Nintendo Once Wanted to Change Their Logo, But Reggie Talked Them Out of It

The iconic red and white almost didn’t stick around.


Nintendo logo

For decades, in spite of ups and downs, Nintendo has enjoyed a strong position in the games industry (to say the least), with very few others in this space being as influential or successful as they have been. And throughout it all, the Big N has stuck by its iconic logo, the white text of Nintendo in an oval against a red background. It’s something that’s become instantly recognizable- but there was once a time when the company was thinking of changing it up.

Speaking recently on the Present Value podcast (via Nintendo Everything), former Nintendo of America president Reggie Fils-Aime said that when he first joined Nintendo, the company was trying hard to move away from its kid-friendly image, and changing up the logo was one of the ways they were thinking of doing that. However, Reggie put a stop to that, wanting to keep the classic logo intact, instead pushing the company to make systemic changes and appeal to a broader market through content.

“From a branding standpoint, we had to be clear in what Nintendo as a brand stood for, as well as what the individual franchises stood for,” said Reggie. “I’ll give you an example. When I joined Nintendo, there was a sense of almost shame that Nintendo appealed to young consumers, and the marketing team at Nintendo of America started doing things with the logo – that classic Nintendo logo in an oval – they would put it into graffiti style, or they’d do different things to try and age up the logo, and I put a stop to that because that is not our brand.”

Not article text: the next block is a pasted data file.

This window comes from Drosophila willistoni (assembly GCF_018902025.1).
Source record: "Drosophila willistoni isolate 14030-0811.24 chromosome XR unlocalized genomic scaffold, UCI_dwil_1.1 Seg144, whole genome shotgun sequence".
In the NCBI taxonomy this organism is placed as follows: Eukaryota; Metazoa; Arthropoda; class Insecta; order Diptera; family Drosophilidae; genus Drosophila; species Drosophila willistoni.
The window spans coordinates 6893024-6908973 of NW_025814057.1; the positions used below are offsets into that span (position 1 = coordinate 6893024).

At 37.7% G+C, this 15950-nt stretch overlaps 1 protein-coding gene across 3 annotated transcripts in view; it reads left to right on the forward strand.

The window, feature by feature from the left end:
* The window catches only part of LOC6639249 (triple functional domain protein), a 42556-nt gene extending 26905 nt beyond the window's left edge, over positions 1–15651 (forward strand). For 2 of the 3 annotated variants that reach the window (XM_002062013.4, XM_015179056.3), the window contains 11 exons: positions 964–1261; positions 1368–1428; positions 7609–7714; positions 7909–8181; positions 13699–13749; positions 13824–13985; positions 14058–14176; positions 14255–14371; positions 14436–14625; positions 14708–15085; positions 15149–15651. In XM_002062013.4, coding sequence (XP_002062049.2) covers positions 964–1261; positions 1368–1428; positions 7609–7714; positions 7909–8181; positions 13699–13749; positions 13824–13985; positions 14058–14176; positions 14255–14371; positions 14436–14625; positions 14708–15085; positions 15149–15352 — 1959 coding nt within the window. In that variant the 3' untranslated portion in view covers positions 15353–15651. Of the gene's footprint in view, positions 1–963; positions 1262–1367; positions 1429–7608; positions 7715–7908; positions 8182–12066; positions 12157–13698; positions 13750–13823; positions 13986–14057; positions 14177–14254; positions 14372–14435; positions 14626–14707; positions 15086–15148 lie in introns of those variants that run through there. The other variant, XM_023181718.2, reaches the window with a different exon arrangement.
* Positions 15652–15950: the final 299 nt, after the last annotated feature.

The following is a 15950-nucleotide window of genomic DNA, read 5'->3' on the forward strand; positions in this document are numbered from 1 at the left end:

“And what we needed to do was yes, appeal to a broad swatch of consumers, but we needed to do it based on what the brand stood for, and not doing it in some false way,” he continued. “Systemically, we went through and cleaned up the presentation of the brand, but we also created messaging coupled with content that really broadened the reach, broadened the appeal, and set the stage for all of the great products we would launch like Wii, like Wii Fit, and eventually the Nintendo Switch.”

Given the success Nintendo has enjoyed with content that has broader appeal, it’s easy to see now that Reggie’s solution was clearly the way to go- besides, Nintendo changing their iconic logo just in an attempt to change their brand image ultimately would have been not that effective, and a bit of a travesty, considering the history behind that logo.


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